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Contextual and individual level factors influencing nutritional program effectiveness in HIV care setting in Tigray region, northern Ethiopia: Mixed methods study

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Version 2 2024-06-18, 20:38
Version 1 2020-05-09, 10:43
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posted on 2024-06-18, 20:38 authored by Fisaha TesfayFisaha Tesfay, A Ziersch, L Mwanri, S Javanparast
Introduction: Addressing malnutrition is one of the key components of HIV care among people living with HIV. Since 2010, a nutritional program has been implemented to address malnutrition amongst HIV patients in Ethiopia, with patients enrolled in the program for 3 months (for mild acute malnutrition) and 6 months (for severe acute malnutrition). However, utilisation and effectiveness of the nutritional programs remain unexplored. This study aimed to examine individual level determinants and contextual factors influencing the effectiveness of the nutritional program in the Tigray region of Ethiopia. Methods and setting: The study employed a mixed-methods approach involving quantitative and qualitative research methods. In the quantitative phase of the study, records from 1757 adult patients, including socio-demographic characteristics, clinical and nutritional program outcomes were retrieved from three selected hospitals in the Tigray region, Ethiopia. Logistic regression analysis was used to identify the individual demographic and socioeconomic, clinical and immunological, and anthropometric and nutritional determinants of nutritional outcomes. The qualitative study included 33 individual interviews with adult patients, health providers, and program managers. Interview data were analysed using a framework analysis approach. Results: Amongst study participants, 55.3% (95% CI = 53.2-57.4) recovered from malnutrition, 19% (95% CI, 17.3-20.7) did not complete the program, and 21% (95% CI = 19.7-23.4) completed the program but failed to recover from malnutrition. In the multivariable logistic regression analysis, those who were: living in urban areas (AOR = 1.44, 95% CI = 1.05-1.97), employed (AOR = 1.39, 95% CI = 1.01-1.93), attending Shul (AOR = 4.6, 95% CI = 3.15-6.71) and Lemlem Karl (AOR = 2.5, 95% CI = 1.69-3.71) hospitals, in clinical stages II (AOR = 2.49, 95% CI = 1.59-3.91) and III (AOR = 1.46(1.02-2.07), on ART for less than six months (AOR = 1.61, 95% CI = 1.09-2.39), anaemic (AOR = 1.77, 95% = 1.29-2.41), and diagnosed with severe acute malnutrition at enrolment (AOR = 6.43, 95% CI = 4.69-8.3); were less likely to complete the program. Results for those who completed the program indicated that urban residence, (AOR = 1.46, 95% CI = 1.4-2.91), attending Shul (AOR = 2.92, 95% CI = 2.04-4.19) and Lemlem Karl (AOR = 1.49, 95% CI 1.05-2.11) hospitals, having bedridden functional status (AOR = 0.36, 95% CI = 0.15-0.83), advanced WHO clinical stage (WHO clinical stage IV) (AOR = 0.52, 95% CI = 0.28-0.98) and severe malnutrition at enrolment (AOR = 4.25, 95% CI = 3.02-5.98)) predicted non-response to the nutritional program. Qualitative interviews revealed that the taste and perceived side effects of the nutritional supplement provided as part of the nutritional program, sharing/selling practices, religious and sociocultural issues, distance and poor access to the health services were barriers to program utilisation. Nutritional counselling and health service-related factors such as a previous enrolment in the program and positive experience in the health service were enablers of program utilisation. Conclusion: There was a clear nexus between contextual factors such as distance, quality of health service and sociocultural factors, and individual patient characteristics with the effectiveness of the nutritional program. Taking individual and contextual factors into consideration in program design, planning and implementation is essential if the nutritional program in HIV care services is to achieve its goal in addressing malnutrition amongst people living with HIV.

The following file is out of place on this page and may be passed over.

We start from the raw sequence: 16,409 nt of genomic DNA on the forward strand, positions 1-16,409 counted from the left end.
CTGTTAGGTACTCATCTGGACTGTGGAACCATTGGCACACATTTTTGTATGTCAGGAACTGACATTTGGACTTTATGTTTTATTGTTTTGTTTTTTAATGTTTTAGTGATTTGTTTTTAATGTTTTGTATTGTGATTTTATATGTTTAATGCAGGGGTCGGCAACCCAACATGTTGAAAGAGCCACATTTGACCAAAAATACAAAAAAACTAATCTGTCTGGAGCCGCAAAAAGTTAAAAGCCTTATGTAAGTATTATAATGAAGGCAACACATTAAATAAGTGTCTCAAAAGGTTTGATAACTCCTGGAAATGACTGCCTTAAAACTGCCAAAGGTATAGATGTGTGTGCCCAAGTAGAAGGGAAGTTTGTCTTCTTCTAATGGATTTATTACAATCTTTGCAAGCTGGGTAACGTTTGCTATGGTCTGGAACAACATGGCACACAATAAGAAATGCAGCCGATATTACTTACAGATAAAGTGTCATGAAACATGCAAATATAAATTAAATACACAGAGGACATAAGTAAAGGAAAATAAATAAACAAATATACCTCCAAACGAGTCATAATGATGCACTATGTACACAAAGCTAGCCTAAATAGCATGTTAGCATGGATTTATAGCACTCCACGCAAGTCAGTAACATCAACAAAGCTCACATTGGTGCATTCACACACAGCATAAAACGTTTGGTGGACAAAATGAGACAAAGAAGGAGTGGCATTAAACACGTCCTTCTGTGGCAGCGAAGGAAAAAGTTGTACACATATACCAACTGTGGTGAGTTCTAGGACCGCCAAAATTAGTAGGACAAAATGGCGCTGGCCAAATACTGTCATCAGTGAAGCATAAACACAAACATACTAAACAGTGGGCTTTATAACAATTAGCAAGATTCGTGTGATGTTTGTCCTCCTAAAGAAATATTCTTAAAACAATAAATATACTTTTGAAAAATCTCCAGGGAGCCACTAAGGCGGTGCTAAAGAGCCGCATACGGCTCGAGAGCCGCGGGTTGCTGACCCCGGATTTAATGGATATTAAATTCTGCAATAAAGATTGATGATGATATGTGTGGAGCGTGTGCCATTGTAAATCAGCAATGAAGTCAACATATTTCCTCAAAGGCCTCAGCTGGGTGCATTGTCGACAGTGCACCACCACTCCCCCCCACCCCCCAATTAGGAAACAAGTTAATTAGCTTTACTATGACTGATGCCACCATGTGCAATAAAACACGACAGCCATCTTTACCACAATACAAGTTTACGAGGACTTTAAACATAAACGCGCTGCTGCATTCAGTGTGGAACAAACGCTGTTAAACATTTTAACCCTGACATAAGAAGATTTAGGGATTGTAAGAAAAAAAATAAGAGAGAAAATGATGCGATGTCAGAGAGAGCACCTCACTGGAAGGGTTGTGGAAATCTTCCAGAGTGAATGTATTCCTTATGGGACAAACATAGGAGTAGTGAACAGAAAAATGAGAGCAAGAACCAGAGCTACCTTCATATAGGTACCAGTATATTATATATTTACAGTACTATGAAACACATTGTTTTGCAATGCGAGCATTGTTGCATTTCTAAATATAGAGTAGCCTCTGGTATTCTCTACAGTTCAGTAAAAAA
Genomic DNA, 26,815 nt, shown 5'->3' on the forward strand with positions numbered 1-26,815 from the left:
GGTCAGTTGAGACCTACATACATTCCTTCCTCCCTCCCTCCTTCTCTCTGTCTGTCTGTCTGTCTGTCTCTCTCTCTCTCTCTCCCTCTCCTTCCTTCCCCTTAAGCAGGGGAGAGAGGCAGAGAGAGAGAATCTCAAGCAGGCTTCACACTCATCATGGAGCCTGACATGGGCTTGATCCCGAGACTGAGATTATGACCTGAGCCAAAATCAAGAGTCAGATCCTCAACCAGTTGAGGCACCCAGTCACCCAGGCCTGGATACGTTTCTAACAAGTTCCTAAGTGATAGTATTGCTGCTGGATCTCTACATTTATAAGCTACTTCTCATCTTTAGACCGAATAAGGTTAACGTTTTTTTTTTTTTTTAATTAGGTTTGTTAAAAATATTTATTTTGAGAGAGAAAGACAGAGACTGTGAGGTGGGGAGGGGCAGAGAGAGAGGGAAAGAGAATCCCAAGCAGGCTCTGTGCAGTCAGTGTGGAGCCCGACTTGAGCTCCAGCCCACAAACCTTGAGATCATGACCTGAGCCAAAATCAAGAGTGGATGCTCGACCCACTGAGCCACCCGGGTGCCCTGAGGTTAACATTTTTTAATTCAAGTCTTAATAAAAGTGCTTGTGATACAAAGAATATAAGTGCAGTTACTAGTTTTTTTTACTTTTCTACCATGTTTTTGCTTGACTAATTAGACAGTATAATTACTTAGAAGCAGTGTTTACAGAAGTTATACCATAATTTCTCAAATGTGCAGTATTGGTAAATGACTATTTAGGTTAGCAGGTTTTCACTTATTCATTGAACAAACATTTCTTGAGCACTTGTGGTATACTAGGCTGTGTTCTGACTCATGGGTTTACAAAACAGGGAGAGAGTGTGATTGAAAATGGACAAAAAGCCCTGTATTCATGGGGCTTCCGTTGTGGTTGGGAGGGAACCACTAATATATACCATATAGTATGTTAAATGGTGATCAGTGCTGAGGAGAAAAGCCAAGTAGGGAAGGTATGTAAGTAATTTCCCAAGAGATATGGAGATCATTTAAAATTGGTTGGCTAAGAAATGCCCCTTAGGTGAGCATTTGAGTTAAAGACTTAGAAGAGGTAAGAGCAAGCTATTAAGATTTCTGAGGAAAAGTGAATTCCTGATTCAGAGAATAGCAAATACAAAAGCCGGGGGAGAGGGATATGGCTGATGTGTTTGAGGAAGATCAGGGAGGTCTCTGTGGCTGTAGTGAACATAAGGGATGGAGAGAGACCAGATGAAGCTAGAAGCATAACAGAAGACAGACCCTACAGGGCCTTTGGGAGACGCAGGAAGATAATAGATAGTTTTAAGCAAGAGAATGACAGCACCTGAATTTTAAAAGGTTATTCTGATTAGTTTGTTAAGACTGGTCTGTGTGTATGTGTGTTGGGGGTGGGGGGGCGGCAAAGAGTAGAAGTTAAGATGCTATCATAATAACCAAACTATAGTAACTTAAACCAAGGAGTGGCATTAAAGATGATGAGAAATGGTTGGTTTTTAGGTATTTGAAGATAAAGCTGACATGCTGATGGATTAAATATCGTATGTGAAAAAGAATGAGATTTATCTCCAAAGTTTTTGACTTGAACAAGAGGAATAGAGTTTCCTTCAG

Article number

ARTN e0231859


1 - 24


United States

Open access

  • Yes







Publication classification

C1 Refereed article in a scholarly journal

Copyright notice

2020, Tesfay et al.